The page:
BostonGene touts prostate cancer research results

By The Science Advisory Board staff writers

July 29, 2021 -- Biomedical software firm BostonGene is highlighting research published in Clinical Cancer Research that identified particular molecular, cellular, and structural characteristics associated with magnetic resonance imaging (MRI)-visible, clinically significant prostate cancer.

The research was conducted by a team of oncologists at Washington University School of Medicine in St. Louis in partnership with the company. The investigators conducted a multiomics analysis of multiparametric MRI (mpMRI)-invisible and visible prostate cancer using BostonGene's artificial intelligence (AI)-based immunofluorescence single-cell spatial imaging and gene expression profiling.

In addition to identifying characteristics of MRI-visible, clinically significant prostate cancer, the researchers also found that tumors invisible on mpMRI were similar to normal prostate tissue. What's more, the expression profiling identified a stromal enrichment signature in mpMRI-invisible prostate cancers that correlated with better clinical outcomes, according to the researchers.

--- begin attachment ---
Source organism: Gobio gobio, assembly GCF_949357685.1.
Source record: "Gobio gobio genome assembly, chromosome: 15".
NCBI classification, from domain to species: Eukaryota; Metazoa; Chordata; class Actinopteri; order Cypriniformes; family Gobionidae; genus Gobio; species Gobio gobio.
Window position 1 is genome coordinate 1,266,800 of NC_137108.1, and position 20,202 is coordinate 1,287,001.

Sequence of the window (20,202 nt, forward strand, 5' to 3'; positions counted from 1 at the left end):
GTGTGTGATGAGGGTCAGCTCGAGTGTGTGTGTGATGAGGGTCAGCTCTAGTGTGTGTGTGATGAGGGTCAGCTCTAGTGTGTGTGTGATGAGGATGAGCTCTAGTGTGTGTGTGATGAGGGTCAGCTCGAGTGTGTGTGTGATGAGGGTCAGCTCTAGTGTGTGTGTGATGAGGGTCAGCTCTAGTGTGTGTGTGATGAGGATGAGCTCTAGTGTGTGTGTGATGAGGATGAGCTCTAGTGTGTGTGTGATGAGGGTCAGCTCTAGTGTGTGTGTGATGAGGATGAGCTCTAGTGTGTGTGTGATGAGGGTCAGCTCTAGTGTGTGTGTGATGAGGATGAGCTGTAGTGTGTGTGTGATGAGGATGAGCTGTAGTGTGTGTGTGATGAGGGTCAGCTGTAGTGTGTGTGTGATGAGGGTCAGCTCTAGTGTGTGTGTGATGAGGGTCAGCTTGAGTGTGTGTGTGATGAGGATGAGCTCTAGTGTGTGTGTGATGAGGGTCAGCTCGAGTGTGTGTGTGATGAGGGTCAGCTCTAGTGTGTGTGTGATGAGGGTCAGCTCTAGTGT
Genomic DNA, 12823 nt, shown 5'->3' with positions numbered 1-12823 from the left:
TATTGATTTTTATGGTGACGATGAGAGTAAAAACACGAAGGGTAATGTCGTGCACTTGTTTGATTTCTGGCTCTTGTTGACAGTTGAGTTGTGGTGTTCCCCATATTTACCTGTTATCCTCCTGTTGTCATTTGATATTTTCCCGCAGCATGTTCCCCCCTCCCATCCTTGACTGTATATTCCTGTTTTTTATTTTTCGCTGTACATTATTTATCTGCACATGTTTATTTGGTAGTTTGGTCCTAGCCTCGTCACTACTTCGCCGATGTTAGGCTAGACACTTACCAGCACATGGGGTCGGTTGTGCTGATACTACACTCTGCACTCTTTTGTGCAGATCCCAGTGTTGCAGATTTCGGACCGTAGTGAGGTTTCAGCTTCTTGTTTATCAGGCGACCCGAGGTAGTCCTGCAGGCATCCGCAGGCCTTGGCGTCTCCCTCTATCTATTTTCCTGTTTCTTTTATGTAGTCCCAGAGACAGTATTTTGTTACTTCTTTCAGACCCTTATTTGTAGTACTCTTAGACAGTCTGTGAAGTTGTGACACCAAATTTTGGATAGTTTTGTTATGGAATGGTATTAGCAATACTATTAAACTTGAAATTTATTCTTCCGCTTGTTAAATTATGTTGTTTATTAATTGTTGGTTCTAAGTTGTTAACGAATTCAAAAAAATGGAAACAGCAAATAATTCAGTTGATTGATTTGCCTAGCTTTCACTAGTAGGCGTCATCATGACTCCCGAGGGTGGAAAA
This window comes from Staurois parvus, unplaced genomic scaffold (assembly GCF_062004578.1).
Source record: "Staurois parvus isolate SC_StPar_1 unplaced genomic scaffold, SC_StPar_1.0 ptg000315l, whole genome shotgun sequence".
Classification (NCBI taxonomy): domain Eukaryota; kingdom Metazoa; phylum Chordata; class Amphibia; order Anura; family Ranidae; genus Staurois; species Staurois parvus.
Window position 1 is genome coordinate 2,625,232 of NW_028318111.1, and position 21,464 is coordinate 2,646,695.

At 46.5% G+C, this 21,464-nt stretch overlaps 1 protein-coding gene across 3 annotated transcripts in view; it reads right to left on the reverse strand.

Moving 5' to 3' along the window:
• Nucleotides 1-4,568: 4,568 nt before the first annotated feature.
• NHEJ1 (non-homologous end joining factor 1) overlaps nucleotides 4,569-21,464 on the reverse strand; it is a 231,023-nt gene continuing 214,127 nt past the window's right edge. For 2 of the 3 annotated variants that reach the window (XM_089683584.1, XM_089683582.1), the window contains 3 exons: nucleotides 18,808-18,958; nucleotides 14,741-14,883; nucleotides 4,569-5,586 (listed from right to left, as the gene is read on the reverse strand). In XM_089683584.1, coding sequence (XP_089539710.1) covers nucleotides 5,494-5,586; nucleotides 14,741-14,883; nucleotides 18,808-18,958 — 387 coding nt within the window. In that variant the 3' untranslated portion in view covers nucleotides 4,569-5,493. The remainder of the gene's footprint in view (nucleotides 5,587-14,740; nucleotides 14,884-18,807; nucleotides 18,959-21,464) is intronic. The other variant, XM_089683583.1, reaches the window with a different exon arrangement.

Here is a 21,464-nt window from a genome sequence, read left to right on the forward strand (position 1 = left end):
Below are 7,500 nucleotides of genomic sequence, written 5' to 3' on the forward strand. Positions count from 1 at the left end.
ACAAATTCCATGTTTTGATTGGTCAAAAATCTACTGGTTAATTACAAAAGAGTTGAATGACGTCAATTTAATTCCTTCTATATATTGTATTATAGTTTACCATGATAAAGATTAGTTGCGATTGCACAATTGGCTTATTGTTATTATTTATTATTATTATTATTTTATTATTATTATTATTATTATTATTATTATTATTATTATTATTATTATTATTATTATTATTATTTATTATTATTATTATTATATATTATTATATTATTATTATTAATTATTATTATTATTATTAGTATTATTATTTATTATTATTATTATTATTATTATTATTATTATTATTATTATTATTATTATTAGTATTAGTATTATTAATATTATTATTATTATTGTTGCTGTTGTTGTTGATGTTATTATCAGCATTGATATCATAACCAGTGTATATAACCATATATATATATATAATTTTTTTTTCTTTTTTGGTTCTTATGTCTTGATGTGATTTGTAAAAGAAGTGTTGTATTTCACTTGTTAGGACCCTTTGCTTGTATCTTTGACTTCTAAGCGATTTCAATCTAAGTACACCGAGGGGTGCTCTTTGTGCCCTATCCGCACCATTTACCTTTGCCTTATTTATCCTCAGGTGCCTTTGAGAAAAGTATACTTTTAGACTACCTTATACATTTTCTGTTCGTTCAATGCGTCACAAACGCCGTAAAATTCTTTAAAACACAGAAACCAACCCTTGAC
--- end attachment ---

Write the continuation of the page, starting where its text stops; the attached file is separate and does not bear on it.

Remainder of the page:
"This AI-based analytical approach could distinctly identify the molecular and cellular composition of tumor tissue," said study lead author Dr. Russell Pachynski in a statement released by BostonGene. "Integrated multiomics analysis in conjunction with mpMRI shows promise for the diagnosis and personalization of treatment options for patients with clinically significant prostate cancer."


Copyright © 2021 scienceboard.net


Conferences
Microscopy and Microanalysis Meeting
July 31 - August 4
Portland, Oregon United States
Glasgow International Health Festival
August 24-27
Glasgow, Glasgow City United Kingdom
Pharma Competitive Intelligence Conference and Exhibition
September 21-22
Newark, New Jersey United States
BioProcess International (BPI) Conference
September 27-30
Boston, Massachusetts United States
Connect
Science Advisory Board on LinkedIn
Science Advisory Board on Facebook
Science Advisory Board on Twitter